Trend Proclamation Why TV Actors Are More Popular Than Models At Fashion Week

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Trend Proclamation Why TV Actors Are More Popular Than Models At Fashion Week

This week’s newsletter discusses how the focus has shifted from the catwalks to the spectators.

Last weekend marked the end of men’s fashion week, which is more accurately a fortnight long event. Possibly, you should care. A possibility exists that you will not. You may have seen Kylie Jenner cantering through Paris with a foam lion’s head while attending the couture shows and decided Instagram was not worth the trouble. In any case, I intended to begin this revamped issue of Fashion Statement by answering the question, “Why do we write about these shows?” I know I wondered the same thing before I started covering the industry.

Instead, I’ll describe them, as that’s the most frequent topic of inquiry. Sure, there will be catwalks, iffy climate control, and odd food at these events (ginger shots at Givenchy, scotch eggs at the Kenzo do). As far as the rest of the world is concerned, however, the people inside are the real draw. While the catwalk may represent the spotlight, the front row is where high fashion meets the masses.

One of the best parts of my time in Milan and Paris was playing bingo with the season two cast of The White Lotus and Emily. From the former, Adam DiMarco (Albie) went to his “first runway show!!!” at Prada, while Simona Tabasco (Lucia) and Sabrina Impacciatore (Valentina) shone at JW Anderson. Will Sharpe (Ethan) and Theo James (Cameron) attended Emporio Armani and Giorgio Armani. In the meantime, Camille Razat (Camille) from Emily in Paris was spotted at Kenzo, Lucien Laviscount (Alfie) in a skirt at Louis Vuitton, and Paul Forman (Nicolas) cheering on the hot chef himself, Lucas Bravo, who modelled in a show.

Leo Woodall (Jack) on the Eurostar

Before Sharpe resurfaced at Loewe and a fellow editor spotted Leo Woodall (Jack) on the Eurostar, things were looking fairly even. If you have to choose between the two, go see the White Lotus. When it comes to fashion, it also triumphed. We have to believe that Jennifer Coolidge will contribute something to the women’s shows coming up next month…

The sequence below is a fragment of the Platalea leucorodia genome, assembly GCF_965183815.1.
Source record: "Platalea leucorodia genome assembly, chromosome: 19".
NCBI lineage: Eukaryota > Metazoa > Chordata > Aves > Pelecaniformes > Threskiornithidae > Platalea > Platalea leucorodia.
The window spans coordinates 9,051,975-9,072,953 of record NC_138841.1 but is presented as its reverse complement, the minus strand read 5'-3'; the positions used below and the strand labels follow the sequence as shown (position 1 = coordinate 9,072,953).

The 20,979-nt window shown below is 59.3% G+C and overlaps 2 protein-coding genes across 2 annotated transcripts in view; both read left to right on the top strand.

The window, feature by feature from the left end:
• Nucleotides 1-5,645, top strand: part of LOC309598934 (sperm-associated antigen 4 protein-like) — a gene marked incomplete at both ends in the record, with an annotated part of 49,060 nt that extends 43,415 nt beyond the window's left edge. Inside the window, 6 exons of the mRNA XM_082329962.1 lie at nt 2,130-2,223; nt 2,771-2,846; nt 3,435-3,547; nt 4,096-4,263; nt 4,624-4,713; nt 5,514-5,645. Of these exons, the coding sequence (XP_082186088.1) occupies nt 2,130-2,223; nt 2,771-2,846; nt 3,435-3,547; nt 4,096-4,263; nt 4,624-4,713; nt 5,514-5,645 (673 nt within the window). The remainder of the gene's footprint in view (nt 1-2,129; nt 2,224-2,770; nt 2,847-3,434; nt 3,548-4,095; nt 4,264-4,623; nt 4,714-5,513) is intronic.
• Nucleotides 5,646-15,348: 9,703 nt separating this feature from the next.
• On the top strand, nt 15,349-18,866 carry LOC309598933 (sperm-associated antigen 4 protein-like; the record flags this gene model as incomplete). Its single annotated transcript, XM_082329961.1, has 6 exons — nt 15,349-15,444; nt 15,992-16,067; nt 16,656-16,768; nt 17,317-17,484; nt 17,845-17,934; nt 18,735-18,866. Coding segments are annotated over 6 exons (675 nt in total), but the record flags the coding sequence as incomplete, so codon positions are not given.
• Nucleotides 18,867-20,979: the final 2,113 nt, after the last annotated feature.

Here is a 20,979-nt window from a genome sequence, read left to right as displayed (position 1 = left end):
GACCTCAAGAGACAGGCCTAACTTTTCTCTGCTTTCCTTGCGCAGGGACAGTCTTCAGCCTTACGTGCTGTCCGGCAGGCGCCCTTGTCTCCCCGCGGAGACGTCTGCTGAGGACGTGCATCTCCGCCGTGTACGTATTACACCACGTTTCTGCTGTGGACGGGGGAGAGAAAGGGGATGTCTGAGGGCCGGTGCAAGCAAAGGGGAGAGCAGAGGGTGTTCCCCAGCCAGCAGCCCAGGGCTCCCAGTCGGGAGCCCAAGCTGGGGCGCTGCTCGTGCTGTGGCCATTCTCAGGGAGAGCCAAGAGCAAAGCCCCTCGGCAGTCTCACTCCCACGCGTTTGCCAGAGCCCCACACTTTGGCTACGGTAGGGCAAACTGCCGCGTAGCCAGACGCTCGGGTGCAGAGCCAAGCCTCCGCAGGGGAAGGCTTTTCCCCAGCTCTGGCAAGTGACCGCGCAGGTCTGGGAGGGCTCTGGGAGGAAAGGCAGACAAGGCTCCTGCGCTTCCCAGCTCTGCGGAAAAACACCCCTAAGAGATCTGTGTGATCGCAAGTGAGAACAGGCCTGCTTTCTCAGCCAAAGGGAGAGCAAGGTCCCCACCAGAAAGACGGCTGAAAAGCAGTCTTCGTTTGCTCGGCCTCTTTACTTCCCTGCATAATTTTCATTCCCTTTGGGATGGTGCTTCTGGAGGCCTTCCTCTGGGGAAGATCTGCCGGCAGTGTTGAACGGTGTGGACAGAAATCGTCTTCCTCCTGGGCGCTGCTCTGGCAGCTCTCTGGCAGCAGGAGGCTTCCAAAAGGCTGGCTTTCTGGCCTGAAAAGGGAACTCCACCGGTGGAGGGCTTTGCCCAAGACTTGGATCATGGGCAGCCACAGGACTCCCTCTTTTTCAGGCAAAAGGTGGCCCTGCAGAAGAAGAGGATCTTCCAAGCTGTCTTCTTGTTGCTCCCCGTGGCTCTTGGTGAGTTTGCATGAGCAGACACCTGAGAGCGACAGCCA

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Keep in mind that the media is rarely placed in the same seats as the stars when attending events. The catwalk serves as a Stygian barrier between us, allowing us to view the performers without ever getting close enough to touch them. At Prada, however, they usually just plug in a floodlight behind their seats to ensure that no one can catch a glimpse of them without being completely blinded.

In fact, I saw more guests than anyone else thanks to director Luca Guadagnino, who managed to sneak into nearly every Milanese show and even travelled to Paris to catch Loewe. Anyone who has seen his films can attest to his keen eye for style. Think of the micro shorts worn by Elio in Call Me By Your Name or Susie’s printed dress in Suspiria, both of which were influenced by the artwork of Louise Bourgeois. Clearly Guadagnino is more interested in setting trends than in recreating period costumes; after the Prada show, we spoke, and he told me that his favourite pieces weren’t the bulky coats but the suede men’s dresses. At a later time, I saw him out to eat with Jonathan Anderson, a designer for Loewe. This is all to say that Timothée Chalamet will likely attend the Oscars dressed as a frog and wearing frog wellies.

Sometimes a star will agree to make an appearance as part of a contract because they are paid to promote a particular product. I’m not sure if the increasing visibility of K-pop stars like Taeyang at Givenchy, Jimin at Dior, and BTS’s Suga at Valentino is meant to make me feel old or to demonstrate the monetary pull of the east Asian market. It’s just more of a hassle for me to get to my seat. (The people milling about outside of Dior were insane.)

The front row at men’s shows is typically thinner than that at women’s shows, which is to be expected given the absence of Vogue titans such as Anna Wintour and Edward Enninful. The Beckhams have only ever been seen at Rick Owens and Dior shows. Because of this, sightings of famous people tend to be more sensationalised than they would be otherwise. The lack of a spoiler alert when celebrities are seen wearing the upcoming catwalk looks to be my only real complaint. For evidence, consider Kylie Jenner’s lion-themed clothing.

It’s not just about the music for record companies; if you have the right people in the front row, you’ll get more attention and more fans. For the rest of us, however, it merely confirms that we are correct in our admiration for these objects. The reason why we report on Fashion Week will be discussed in due time, so please do not worry. For your attention, I thank you.

Daniel Harrison

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